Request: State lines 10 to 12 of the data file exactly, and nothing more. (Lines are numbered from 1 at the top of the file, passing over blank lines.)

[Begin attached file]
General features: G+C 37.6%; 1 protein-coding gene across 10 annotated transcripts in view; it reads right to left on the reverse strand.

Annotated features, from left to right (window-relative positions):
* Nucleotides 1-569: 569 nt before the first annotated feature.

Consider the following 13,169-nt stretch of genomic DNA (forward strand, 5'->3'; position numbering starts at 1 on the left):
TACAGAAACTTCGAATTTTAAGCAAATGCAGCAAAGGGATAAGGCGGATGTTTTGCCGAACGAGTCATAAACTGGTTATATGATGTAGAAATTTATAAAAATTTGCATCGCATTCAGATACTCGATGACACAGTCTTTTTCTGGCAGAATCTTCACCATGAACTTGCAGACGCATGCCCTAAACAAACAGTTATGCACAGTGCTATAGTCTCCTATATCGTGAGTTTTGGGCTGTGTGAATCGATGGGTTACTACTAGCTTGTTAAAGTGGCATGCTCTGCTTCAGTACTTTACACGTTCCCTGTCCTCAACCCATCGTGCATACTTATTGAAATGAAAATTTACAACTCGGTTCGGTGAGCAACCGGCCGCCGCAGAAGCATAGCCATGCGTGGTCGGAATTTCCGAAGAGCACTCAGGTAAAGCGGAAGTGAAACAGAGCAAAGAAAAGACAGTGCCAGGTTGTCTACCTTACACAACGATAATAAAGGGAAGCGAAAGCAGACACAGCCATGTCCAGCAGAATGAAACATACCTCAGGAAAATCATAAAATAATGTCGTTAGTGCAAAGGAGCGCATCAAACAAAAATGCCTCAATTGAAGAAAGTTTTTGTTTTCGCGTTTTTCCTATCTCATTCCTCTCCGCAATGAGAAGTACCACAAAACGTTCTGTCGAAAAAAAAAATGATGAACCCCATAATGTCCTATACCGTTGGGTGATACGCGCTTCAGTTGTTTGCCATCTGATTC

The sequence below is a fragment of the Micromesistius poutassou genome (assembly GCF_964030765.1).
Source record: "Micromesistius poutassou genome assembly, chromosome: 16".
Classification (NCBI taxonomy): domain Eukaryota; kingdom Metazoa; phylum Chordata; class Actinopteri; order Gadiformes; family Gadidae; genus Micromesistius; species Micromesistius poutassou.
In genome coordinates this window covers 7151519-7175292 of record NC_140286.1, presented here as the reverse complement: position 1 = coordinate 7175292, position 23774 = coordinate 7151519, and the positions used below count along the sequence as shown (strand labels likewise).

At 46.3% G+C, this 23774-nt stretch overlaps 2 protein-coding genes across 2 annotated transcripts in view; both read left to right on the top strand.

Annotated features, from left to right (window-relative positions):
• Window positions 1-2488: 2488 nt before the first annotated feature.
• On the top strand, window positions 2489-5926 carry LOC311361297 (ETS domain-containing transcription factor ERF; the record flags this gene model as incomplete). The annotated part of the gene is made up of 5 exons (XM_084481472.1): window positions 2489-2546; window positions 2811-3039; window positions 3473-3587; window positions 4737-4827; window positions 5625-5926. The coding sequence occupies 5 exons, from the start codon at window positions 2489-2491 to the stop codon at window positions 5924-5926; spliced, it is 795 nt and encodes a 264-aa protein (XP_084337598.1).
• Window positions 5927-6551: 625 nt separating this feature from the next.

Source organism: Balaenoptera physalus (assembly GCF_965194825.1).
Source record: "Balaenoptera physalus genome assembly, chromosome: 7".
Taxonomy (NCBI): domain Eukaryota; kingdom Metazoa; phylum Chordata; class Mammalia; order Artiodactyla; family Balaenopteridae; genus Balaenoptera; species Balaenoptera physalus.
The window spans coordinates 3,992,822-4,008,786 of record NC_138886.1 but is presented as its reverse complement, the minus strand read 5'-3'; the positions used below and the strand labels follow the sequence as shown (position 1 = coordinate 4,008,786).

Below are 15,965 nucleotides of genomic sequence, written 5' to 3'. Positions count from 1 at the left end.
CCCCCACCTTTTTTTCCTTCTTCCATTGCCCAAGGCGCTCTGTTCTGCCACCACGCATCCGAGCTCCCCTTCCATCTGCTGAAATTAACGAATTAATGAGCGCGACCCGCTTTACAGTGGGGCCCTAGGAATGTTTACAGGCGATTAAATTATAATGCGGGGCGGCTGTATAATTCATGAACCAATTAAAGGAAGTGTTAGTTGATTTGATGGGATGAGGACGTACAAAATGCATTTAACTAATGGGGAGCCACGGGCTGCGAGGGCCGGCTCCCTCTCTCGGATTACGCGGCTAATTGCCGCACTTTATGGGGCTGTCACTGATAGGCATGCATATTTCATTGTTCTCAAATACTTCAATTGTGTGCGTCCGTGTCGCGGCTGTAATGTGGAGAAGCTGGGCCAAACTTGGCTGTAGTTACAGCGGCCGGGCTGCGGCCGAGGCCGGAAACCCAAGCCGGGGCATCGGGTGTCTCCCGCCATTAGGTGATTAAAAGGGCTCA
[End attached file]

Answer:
At 46.3% G+C, this 23774-nt stretch overlaps 2 protein-coding genes across 2 annotated transcripts in view; both read left to right on the top strand.

Annotated features, from left to right (window-relative positions):
• Window positions 1-2488: 2488 nt before the first annotated feature.